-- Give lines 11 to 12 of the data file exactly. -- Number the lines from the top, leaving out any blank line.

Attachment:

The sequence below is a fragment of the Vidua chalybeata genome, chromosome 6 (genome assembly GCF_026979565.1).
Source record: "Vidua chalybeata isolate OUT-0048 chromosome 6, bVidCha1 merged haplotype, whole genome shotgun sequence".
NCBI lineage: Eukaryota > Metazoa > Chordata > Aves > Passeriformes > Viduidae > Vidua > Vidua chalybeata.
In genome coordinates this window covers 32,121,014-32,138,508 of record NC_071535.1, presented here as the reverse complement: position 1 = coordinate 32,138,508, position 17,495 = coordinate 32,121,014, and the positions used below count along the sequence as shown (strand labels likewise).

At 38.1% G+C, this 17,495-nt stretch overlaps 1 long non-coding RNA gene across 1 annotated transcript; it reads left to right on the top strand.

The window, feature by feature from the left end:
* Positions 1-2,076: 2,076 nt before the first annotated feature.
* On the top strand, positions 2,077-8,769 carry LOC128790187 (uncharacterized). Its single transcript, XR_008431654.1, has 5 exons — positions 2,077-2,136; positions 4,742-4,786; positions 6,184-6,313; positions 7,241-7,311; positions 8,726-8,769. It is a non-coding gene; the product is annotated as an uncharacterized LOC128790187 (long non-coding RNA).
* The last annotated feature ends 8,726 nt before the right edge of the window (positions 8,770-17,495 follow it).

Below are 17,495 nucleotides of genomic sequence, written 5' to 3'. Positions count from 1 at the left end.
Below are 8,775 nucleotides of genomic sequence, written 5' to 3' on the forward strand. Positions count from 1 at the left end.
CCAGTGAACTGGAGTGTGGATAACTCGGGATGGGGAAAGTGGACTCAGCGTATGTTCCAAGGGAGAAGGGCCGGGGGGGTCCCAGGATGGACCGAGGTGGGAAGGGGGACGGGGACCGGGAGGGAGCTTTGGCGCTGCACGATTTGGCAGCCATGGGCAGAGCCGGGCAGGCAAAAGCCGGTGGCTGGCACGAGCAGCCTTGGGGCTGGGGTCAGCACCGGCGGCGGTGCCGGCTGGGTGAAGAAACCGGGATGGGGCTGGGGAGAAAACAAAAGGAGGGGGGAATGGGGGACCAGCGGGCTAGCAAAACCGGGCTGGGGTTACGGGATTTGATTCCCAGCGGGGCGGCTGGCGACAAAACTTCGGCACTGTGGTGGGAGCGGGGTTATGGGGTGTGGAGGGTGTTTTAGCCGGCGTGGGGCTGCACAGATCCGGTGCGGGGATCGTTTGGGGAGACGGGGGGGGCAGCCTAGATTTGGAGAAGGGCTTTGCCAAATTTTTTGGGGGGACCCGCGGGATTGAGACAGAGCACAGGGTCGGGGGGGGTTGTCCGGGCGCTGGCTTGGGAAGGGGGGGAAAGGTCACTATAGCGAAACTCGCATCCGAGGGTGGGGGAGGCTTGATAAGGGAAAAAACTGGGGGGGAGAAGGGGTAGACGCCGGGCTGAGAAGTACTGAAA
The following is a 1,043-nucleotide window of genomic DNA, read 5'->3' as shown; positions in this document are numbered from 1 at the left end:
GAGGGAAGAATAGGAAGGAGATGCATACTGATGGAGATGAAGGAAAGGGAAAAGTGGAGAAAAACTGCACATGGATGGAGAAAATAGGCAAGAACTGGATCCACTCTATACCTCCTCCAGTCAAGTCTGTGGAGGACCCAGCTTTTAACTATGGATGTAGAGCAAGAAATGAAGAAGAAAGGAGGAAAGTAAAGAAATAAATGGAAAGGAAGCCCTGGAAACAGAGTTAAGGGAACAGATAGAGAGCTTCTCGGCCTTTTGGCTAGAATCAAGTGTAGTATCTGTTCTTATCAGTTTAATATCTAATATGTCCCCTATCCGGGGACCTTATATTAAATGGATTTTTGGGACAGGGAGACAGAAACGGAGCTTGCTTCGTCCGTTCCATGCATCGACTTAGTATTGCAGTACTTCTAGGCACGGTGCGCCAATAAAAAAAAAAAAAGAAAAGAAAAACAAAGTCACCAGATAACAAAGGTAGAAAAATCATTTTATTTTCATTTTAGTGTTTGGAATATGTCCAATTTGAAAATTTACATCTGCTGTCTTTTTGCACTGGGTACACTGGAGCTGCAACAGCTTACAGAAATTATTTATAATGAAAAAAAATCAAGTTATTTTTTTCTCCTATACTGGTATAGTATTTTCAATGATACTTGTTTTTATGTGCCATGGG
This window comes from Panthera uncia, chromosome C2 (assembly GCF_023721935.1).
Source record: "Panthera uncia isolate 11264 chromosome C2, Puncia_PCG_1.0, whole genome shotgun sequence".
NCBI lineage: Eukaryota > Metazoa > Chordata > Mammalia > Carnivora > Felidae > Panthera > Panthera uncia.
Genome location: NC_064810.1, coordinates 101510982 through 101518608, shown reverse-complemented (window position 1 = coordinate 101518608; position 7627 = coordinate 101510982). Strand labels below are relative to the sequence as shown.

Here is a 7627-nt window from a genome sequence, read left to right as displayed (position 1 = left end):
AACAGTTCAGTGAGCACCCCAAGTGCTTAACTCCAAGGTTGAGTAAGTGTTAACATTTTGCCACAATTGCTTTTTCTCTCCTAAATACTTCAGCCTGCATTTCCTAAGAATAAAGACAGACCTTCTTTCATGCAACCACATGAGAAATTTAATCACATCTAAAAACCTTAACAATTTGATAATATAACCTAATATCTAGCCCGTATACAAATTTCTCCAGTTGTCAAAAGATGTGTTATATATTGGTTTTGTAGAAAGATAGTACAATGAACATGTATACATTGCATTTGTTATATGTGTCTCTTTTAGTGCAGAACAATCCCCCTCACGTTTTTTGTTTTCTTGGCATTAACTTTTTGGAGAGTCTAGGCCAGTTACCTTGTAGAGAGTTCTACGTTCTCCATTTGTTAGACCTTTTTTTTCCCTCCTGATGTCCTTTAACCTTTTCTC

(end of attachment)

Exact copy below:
Below are 8,775 nucleotides of genomic sequence, written 5' to 3' on the forward strand. Positions count from 1 at the left end.
CCAGTGAACTGGAGTGTGGATAACTCGGGATGGGGAAAGTGGACTCAGCGTATGTTCCAAGGGAGAAGGGCCGGGGGGGTCCCAGGATGGACCGAGGTGGGAAGGGGGACGGGGACCGGGAGGGAGCTTTGGCGCTGCACGATTTGGCAGCCATGGGCAGAGCCGGGCAGGCAAAAGCCGGTGGCTGGCACGAGCAGCCTTGGGGCTGGGGTCAGCACCGGCGGCGGTGCCGGCTGGGTGAAGAAACCGGGATGGGGCTGGGGAGAAAACAAAAGGAGGGGGGAATGGGGGACCAGCGGGCTAGCAAAACCGGGCTGGGGTTACGGGATTTGATTCCCAGCGGGGCGGCTGGCGACAAAACTTCGGCACTGTGGTGGGAGCGGGGTTATGGGGTGTGGAGGGTGTTTTAGCCGGCGTGGGGCTGCACAGATCCGGTGCGGGGATCGTTTGGGGAGACGGGGGGGGCAGCCTAGATTTGGAGAAGGGCTTTGCCAAATTTTTTGGGGGGACCCGCGGGATTGAGACAGAGCACAGGGTCGGGGGGGGTTGTCCGGGCGCTGGCTTGGGAAGGGGGGGAAAGGTCACTATAGCGAAACTCGCATCCGAGGGTGGGGGAGGCTTGATAAGGGAAAAAACTGGGGGGGAGAAGGGGTAGACGCCGGGCTGAGAAGTACTGAAA